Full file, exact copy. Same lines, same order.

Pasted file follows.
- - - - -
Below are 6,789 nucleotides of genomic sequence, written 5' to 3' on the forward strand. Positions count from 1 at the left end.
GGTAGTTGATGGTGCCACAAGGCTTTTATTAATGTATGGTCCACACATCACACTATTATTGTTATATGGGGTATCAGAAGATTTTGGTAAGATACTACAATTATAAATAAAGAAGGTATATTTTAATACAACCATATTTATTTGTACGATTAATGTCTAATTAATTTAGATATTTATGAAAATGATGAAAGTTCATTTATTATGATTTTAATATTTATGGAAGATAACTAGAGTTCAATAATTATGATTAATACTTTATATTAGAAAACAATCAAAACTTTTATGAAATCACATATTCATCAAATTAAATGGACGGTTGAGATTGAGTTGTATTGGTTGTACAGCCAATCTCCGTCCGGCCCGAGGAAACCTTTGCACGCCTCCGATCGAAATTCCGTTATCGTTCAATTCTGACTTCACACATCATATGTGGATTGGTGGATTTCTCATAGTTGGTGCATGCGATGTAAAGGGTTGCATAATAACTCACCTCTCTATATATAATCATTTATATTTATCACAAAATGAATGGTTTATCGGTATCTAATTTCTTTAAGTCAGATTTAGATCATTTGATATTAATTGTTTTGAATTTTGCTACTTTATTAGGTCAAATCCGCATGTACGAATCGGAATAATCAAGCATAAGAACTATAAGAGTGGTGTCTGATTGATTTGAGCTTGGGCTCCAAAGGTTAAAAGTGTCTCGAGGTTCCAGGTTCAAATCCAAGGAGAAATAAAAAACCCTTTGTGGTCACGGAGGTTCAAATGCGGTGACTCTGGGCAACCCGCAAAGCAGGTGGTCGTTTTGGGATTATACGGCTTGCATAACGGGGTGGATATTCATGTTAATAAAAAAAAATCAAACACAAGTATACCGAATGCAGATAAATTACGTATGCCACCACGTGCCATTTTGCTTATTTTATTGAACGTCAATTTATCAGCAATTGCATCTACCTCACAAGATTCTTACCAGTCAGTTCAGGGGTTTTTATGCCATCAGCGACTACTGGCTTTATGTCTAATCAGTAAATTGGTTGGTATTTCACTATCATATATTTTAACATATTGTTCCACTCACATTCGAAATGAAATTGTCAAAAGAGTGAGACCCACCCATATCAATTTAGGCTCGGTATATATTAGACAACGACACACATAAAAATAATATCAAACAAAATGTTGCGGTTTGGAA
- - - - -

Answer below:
Below are 6,789 nucleotides of genomic sequence, written 5' to 3' on the forward strand. Positions count from 1 at the left end.
GGTAGTTGATGGTGCCACAAGGCTTTTATTAATGTATGGTCCACACATCACACTATTATTGTTATATGGGGTATCAGAAGATTTTGGTAAGATACTACAATTATAAATAAAGAAGGTATATTTTAATACAACCATATTTATTTGTACGATTAATGTCTAATTAATTTAGATATTTATGAAAATGATGAAAGTTCATTTATTATGATTTTAATATTTATGGAAGATAACTAGAGTTCAATAATTATGATTAATACTTTATATTAGAAAACAATCAAAACTTTTATGAAATCACATATTCATCAAATTAAATGGACGGTTGAGATTGAGTTGTATTGGTTGTACAGCCAATCTCCGTCCGGCCCGAGGAAACCTTTGCACGCCTCCGATCGAAATTCCGTTATCGTTCAATTCTGACTTCACACATCATATGTGGATTGGTGGATTTCTCATAGTTGGTGCATGCGATGTAAAGGGTTGCATAATAACTCACCTCTCTATATATAATCATTTATATTTATCACAAAATGAATGGTTTATCGGTATCTAATTTCTTTAAGTCAGATTTAGATCATTTGATATTAATTGTTTTGAATTTTGCTACTTTATTAGGTCAAATCCGCATGTACGAATCGGAATAATCAAGCATAAGAACTATAAGAGTGGTGTCTGATTGATTTGAGCTTGGGCTCCAAAGGTTAAAAGTGTCTCGAGGTTCCAGGTTCAAATCCAAGGAGAAATAAAAAACCCTTTGTGGTCACGGAGGTTCAAATGCGGTGACTCTGGGCAACCCGCAAAGCAGGTGGTCGTTTTGGGATTATACGGCTTGCATAACGGGGTGGATATTCATGTTAATAAAAAAAAATCAAACACAAGTATACCGAATGCAGATAAATTACGTATGCCACCACGTGCCATTTTGCTTATTTTATTGAACGTCAATTTATCAGCAATTGCATCTACCTCACAAGATTCTTACCAGTCAGTTCAGGGGTTTTTATGCCATCAGCGACTACTGGCTTTATGTCTAATCAGTAAATTGGTTGGTATTTCACTATCATATATTTTAACATATTGTTCCACTCACATTCGAAATGAAATTGTCAAAAGAGTGAGACCCACCCATATCAATTTAGGCTCGGTATATATTAGACAACGACACACATAAAAATAATATCAAACAAAATGTTGCGGTTTGGAA